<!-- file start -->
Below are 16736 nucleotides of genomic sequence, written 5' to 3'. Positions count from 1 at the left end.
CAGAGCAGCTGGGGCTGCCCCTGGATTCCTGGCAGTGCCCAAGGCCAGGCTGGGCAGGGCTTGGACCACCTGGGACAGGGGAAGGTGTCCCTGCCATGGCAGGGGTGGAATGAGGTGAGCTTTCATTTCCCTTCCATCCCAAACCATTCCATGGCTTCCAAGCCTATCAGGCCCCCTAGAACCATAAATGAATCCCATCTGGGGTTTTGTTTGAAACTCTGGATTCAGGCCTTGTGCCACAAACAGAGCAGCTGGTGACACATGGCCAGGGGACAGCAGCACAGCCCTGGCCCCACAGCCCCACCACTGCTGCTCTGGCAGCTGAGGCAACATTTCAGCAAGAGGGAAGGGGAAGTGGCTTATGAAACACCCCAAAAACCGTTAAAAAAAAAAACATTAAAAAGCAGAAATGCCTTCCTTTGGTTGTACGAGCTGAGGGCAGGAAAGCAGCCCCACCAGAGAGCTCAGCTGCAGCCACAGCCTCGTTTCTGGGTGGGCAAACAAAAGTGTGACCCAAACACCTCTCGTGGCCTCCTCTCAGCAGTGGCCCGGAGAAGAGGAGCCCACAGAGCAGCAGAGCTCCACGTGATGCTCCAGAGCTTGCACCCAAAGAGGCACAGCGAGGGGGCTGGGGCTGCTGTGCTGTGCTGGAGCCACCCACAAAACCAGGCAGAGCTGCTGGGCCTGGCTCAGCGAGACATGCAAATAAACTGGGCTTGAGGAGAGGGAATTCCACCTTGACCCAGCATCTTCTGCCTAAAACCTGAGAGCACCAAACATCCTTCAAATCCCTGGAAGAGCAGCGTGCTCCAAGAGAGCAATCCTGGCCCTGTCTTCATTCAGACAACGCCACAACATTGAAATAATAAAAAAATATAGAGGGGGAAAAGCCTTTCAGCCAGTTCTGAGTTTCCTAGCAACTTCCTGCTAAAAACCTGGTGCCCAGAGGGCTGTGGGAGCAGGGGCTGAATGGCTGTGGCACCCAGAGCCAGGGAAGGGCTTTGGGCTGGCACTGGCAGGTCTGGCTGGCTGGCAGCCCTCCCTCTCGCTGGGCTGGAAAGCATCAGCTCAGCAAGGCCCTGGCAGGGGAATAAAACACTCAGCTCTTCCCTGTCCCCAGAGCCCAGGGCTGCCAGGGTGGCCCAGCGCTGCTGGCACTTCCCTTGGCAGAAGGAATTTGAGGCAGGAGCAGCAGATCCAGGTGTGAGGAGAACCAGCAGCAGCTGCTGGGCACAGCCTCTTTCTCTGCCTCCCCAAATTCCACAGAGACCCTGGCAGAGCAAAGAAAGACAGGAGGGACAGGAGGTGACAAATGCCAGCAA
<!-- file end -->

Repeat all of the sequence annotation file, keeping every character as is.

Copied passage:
Below are 16736 nucleotides of genomic sequence, written 5' to 3'. Positions count from 1 at the left end.
CAGAGCAGCTGGGGCTGCCCCTGGATTCCTGGCAGTGCCCAAGGCCAGGCTGGGCAGGGCTTGGACCACCTGGGACAGGGGAAGGTGTCCCTGCCATGGCAGGGGTGGAATGAGGTGAGCTTTCATTTCCCTTCCATCCCAAACCATTCCATGGCTTCCAAGCCTATCAGGCCCCCTAGAACCATAAATGAATCCCATCTGGGGTTTTGTTTGAAACTCTGGATTCAGGCCTTGTGCCACAAACAGAGCAGCTGGTGACACATGGCCAGGGGACAGCAGCACAGCCCTGGCCCCACAGCCCCACCACTGCTGCTCTGGCAGCTGAGGCAACATTTCAGCAAGAGGGAAGGGGAAGTGGCTTATGAAACACCCCAAAAACCGTTAAAAAAAAAAACATTAAAAAGCAGAAATGCCTTCCTTTGGTTGTACGAGCTGAGGGCAGGAAAGCAGCCCCACCAGAGAGCTCAGCTGCAGCCACAGCCTCGTTTCTGGGTGGGCAAACAAAAGTGTGACCCAAACACCTCTCGTGGCCTCCTCTCAGCAGTGGCCCGGAGAAGAGGAGCCCACAGAGCAGCAGAGCTCCACGTGATGCTCCAGAGCTTGCACCCAAAGAGGCACAGCGAGGGGGCTGGGGCTGCTGTGCTGTGCTGGAGCCACCCACAAAACCAGGCAGAGCTGCTGGGCCTGGCTCAGCGAGACATGCAAATAAACTGGGCTTGAGGAGAGGGAATTCCACCTTGACCCAGCATCTTCTGCCTAAAACCTGAGAGCACCAAACATCCTTCAAATCCCTGGAAGAGCAGCGTGCTCCAAGAGAGCAATCCTGGCCCTGTCTTCATTCAGACAACGCCACAACATTGAAATAATAAAAAAATATAGAGGGGGAAAAGCCTTTCAGCCAGTTCTGAGTTTCCTAGCAACTTCCTGCTAAAAACCTGGTGCCCAGAGGGCTGTGGGAGCAGGGGCTGAATGGCTGTGGCACCCAGAGCCAGGGAAGGGCTTTGGGCTGGCACTGGCAGGTCTGGCTGGCTGGCAGCCCTCCCTCTCGCTGGGCTGGAAAGCATCAGCTCAGCAAGGCCCTGGCAGGGGAATAAAACACTCAGCTCTTCCCTGTCCCCAGAGCCCAGGGCTGCCAGGGTGGCCCAGCGCTGCTGGCACTTCCCTTGGCAGAAGGAATTTGAGGCAGGAGCAGCAGATCCAGGTGTGAGGAGAACCAGCAGCAGCTGCTGGGCACAGCCTCTTTCTCTGCCTCCCCAAATTCCACAGAGACCCTGGCAGAGCAAAGAAAGACAGGAGGGACAGGAGGTGACAAATGCCAGCAA